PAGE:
Why you need it: Vitamin D reduces inflammation in the retina by clearing amyloid beta, a waste product that can impair vision. Many studies have found that people who have a normal blood level of vitamin D (30 mg/dL to 60 mg/dL) are much less likely to develop AMD.

Benefit by: Getting your doctor to test your vitamin D level and, depending on the results, taking 2,000 IU to 5,000 IU daily of vitamin D-3.

B-12 and Folic Acid    

Why you need them: These B vitamins protect the macula and the optic nerve. A 10-year study published in American Journal of Clinical Nutrition (2013) showed that deficiencies of folic acid and B-12 substantially increased the risk for macular degeneration.

Benefit by: Eating plenty of leafy green vegetables for folic acid. Animal foods (seafood, red meat, poultry) are good sources of vitamin B-12. Supplement with sublingual (under-the-tongue) B-12 (100 micrograms to 500 mcg) and take a folic acid pill or capsule (500 mcg to 1,000 mcg) daily. Dr. Rubman also recommends periodic testing to make sure blood levels of B-12 are adequate.

Vitamin C

Why you need it: Vitamin C protects against free-radical damage from exposure to UV light.

Benefit by: Eating fruits (oranges, grapefruit, strawberries, kiwi, mango, pineapple) and vegetables (broccoli, kale, peppers). Supplement with vitamin C (at least 1,000 mg) daily in a split dose twice a day between meals.

Vitamin E

Why you need it: Highly concentrated in the retina, vitamin E prevents lipid per-oxidation (deterioration of fats) and protects against free-radical damage from UV light.

Benefit by: Taking 400 IU daily with DHA to support the cell membrane function.


Why you need them: Flavonoids are powerful antioxidants found in a wide variety of plants (especially blueberries and grapes) that improve the eye’s adaptation to darkness (night vision) and improve or retard progression of macular degeneration. Studies find that moderate consumption of wine, which contains not only flavonoids but also other antioxidants, is associated with a lower risk of developing macular degeneration.

Benefit by: Drinking wine in moderation—one glass a day for women and up to two glasses a day for men—if you can drink alcohol safely. Flavonoids, such as bilberry, are widely available in supplement form as well. Dr. Rubman recommends 750 mcg to 1,000 mcg daily of a mixed flavonoid formula.


Why you need it: This amino acid, found in high levels in the retina, is thought to protect against both ultraviolet light and toxic substances.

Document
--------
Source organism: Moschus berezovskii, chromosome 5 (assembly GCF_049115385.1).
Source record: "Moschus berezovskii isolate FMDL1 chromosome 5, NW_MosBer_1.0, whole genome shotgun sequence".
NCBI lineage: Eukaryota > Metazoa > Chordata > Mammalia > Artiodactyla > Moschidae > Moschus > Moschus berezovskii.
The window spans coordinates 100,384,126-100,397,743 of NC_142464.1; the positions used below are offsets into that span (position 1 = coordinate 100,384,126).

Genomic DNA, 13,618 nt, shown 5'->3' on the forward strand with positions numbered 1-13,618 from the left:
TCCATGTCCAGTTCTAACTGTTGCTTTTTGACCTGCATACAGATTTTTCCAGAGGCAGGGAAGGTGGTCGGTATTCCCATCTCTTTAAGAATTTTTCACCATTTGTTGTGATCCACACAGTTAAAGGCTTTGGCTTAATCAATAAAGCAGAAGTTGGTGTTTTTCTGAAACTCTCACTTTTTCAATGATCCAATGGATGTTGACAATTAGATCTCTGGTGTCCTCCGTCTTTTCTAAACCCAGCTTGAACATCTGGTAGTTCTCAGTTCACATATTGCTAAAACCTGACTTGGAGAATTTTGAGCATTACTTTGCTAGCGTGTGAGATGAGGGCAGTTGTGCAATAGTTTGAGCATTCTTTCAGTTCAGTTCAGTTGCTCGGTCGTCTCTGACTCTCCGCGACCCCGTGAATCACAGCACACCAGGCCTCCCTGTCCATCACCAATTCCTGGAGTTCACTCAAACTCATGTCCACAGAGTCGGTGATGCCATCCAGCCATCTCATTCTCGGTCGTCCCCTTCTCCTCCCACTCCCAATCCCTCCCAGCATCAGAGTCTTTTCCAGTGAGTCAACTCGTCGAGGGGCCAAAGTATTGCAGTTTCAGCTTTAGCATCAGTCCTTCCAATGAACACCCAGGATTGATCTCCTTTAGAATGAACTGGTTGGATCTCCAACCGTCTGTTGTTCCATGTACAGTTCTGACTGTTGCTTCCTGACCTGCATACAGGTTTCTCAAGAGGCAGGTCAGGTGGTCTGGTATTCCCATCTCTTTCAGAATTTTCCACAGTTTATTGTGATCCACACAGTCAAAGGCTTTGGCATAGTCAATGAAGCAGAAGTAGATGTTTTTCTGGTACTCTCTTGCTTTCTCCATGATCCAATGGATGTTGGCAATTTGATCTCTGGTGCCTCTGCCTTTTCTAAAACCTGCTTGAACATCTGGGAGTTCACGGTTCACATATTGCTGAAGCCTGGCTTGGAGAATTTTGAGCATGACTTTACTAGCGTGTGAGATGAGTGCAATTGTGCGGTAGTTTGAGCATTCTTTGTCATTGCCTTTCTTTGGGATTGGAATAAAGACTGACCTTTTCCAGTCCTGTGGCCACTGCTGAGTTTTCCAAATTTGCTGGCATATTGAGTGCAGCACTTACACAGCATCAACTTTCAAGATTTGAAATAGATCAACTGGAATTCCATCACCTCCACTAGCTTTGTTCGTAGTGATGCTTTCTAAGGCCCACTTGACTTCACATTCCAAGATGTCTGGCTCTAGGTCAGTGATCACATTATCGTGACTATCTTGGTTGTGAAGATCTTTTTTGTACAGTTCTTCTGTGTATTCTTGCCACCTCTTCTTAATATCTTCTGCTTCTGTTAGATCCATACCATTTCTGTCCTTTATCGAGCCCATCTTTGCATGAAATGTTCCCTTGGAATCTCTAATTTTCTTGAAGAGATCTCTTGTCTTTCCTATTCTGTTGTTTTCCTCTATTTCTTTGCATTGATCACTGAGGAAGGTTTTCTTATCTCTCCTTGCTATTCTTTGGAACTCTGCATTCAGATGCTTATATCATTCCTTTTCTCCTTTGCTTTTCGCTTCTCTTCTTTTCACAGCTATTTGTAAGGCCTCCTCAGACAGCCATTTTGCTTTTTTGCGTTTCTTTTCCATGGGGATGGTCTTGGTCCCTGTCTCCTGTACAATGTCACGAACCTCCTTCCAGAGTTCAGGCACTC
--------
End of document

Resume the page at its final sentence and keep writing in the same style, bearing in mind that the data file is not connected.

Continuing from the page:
Benefit by: Taking 500 mg daily.


Why you need it: A super antioxidant, glutathione squashes free radicals that can damage vision. If you have macular degeneration, it’s likely that you already have a significantly diminished level of glutathione.

Benefit by: Eating avocados, asparagus, eggs and garlic. And supplement with 500 mg daily, taken between meals with a small amount of fruit.


Why you need it: In food or as a supplement, garlic improves circulation, including in the eye. Improved blood flow through the tiny capillaries in the eyes brings in needed nutrients and helps eliminate waste products.

Benefit by: Including garlic in your meals and taking one odorless capsule (100 mg to 1,000 mg, depending on tolerance) daily. You may want to choose an “odorless” garlic supplement, such as Kyolic aged garlic extract.


Why you need it: Magnesium helps improve the function of the small blood vessels such as those found in the eye, which helps to bring in nutrients and eliminate waste products.

Benefit by: Taking 500 mg daily.


Why you need it: Selenium, present in very high levels in the eye, protects against free-radical damage from UV light and is needed for the body to take full advantage of both vitamin E and glutathione.

Benefit by: Taking 50 mcg to 200 mcg daily.


Why you need it: Zinc, found in high concentrations in the eye (especially in the retina and its underlying tissues), helps bind the protective pigment layer of the retina to the underlying tissue. Zinc also helps to form connections between nerve cells.

Benefit by: Taking 80 mg zinc as zinc oxide daily.